sampleN.RatioF | R Documentation |

Estimates the necessary sample size to have at least a given power based on Fieller’s confidence (‘fiducial’) interval.

sampleN.RatioF(alpha = 0.025, targetpower = 0.8, theta1 = 0.8, theta2, theta0 = 0.95, CV, CVb, design = "2x2", print = TRUE, details = FALSE, imax=100, setseed=TRUE)

`alpha` |
Type I error probability. |

`targetpower` |
Power to achieve at least. Must be >0 and <1. Typical values are 0.8 or 0.9. |

`theta1` |
Lower bioequivalence limit. Typically 0.8 (default). |

`theta2` |
Upper bioequivalence limit. Typically 1.25. |

`theta0` |
‘True’ or assumed T/R ratio. Typically set to 0.95. |

`CV` |
Coefficient of variation as ratio. In case of |

`CVb` |
CV of the between-subject variability. Only necessary for |

`design` |
A character string describing the study design. |

`print` |
If |

`details` |
If |

`imax` |
Maximum number of steps in sample size search. |

`setseed` |
If set to |

The sample size is based on exact power calculated using the bivariate
non-central *t*-distribution via function `pmvt`

of the package `mvtnorm`

.

Due to the calculation method used in package mvtnorm these
probabilities are dependent from the state of the random number generator
within the precision of the power.

The CV(within) and CVb(etween) in case of `design="2x2"`

are obtained
via an appropriate ANOVA from the error term and from the difference
`(MS(subject within sequence)-MS(error))/2`

.

The estimated sample size gives always the *total* number of subjects (not subject/sequence in crossovers or subjects/group in parallel designs – like in some other software packages).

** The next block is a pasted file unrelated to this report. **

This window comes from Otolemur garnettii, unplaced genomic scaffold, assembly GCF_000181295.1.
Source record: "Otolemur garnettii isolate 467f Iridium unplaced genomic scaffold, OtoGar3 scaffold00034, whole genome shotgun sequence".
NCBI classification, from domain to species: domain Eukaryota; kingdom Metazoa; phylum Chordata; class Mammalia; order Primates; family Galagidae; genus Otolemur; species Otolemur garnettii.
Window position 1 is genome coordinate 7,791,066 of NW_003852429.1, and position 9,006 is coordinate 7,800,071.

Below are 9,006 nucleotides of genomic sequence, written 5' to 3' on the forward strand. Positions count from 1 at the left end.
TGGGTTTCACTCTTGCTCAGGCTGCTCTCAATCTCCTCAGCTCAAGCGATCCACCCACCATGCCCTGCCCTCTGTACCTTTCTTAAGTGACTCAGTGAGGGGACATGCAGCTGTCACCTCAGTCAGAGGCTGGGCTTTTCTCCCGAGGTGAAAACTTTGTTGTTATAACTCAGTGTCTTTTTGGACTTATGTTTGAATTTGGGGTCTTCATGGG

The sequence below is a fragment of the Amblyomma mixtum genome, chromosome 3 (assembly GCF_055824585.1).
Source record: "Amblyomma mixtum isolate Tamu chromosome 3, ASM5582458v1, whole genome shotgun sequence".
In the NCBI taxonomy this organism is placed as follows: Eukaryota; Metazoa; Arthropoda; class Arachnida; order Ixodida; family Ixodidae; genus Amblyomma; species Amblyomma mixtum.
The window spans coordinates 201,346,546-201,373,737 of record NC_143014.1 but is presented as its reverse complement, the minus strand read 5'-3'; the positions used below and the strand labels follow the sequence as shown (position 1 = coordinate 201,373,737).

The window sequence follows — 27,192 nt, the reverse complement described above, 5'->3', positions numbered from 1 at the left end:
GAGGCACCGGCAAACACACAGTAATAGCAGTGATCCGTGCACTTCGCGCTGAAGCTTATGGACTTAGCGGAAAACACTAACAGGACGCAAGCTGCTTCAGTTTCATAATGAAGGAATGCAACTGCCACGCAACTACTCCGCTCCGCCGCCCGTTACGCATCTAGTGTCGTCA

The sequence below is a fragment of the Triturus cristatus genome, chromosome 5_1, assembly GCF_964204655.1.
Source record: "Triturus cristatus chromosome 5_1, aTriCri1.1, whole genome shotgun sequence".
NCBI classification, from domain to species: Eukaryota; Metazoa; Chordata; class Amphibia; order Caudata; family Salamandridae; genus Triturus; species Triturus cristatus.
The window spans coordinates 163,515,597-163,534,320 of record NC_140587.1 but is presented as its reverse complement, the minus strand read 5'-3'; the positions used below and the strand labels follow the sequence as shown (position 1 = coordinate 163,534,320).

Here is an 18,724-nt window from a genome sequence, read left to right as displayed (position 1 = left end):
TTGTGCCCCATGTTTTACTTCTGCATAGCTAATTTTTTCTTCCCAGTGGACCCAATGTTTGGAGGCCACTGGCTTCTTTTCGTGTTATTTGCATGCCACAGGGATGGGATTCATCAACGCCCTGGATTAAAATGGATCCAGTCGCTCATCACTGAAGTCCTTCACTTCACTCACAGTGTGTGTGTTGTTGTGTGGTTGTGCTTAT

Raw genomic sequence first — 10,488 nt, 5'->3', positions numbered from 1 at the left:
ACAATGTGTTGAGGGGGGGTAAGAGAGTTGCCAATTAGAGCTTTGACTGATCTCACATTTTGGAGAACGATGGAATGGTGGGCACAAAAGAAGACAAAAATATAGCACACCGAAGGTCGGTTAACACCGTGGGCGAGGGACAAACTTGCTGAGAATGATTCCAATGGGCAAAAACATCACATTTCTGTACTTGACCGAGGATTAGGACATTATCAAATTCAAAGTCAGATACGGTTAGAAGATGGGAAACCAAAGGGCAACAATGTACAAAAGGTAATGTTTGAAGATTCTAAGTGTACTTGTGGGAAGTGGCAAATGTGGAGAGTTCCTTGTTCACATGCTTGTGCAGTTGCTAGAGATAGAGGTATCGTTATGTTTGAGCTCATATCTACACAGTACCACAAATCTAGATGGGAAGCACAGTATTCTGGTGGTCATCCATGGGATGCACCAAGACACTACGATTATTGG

A data.frame with the input values and results will be returned.

The sample size n returned is the total sample size for both designs.

This function is intended for studies with clinical endpoints.

In such studies
the 95% confidence intervals are usually used for equivalence testing.

Therefore, alpha defaults here to 0.025 (see EMEA 2000).

D. Labes

Fieller EC. *Some Problems in Interval Estimation.* J Royal Stat Soc B. 1954;16(2):175–85. doi: 10.1111/j.2517-6161.1954.tb00159.x

Sasabuchi S. *A test of a multivariate normal mean with composite hypotheses determined by linear inequalities.* Biometrika. 1980;67(2):429–39. doi: 10.1093/biomet/67.2.429

Hauschke D, Kieser M, Diletti E, Burke M. *Sample size determination for proving equivalence based on the ratio of two means for normally distributed data.* Stat Med. 1999;18(1):93–105.

Hauschke D, Steinijans V, Pigeot I. *Bioequivalence Studies in Drug Development.* Chichester: Wiley; 2007. Chapter 10.

European Agency for the Evaluation of Medicinal Products, CPMP. *Points to Consider on Switching between Superiority and Non-Inferiority.* London, 27 July 2000. CPMP/EWP/482/99

`power.RatioF`

# sample size for a 2x2 cross-over study # with CVw=0.2, CVb=0.4 # alpha=0.025 (95% CIs), target power = 80% # 'true' ratio = 95%, BE acceptance limits 80-125% # using all the defaults: sampleN.RatioF(CV = 0.2, CVb = 0.4) # gives n=28 with an achieved power of 0.807774 # see Hauschke et.al. (2007) Table 10.3a # sample size for a 2-group parallel study # with CV=0.4 (total variability) # alpha=0.025 (95% CIs), target power = 90% # 'true' ratio = 90%, BE acceptance limits 75-133.33% sampleN.RatioF(targetpower = 0.9, theta1 = 0.75, theta0 = 0.90, CV = 0.4, design = "parallel") # gives n=236 with an achieved power of 0.900685 # see Hauschke et.al. (2007) Table 10.2 # a rather strange setting of ratio0! have a look at n. # it would be better this is not the sample size but your account balance ;-). sampleN.RatioF(theta0 = 0.801, CV = 0.2, CVb = 0.4)

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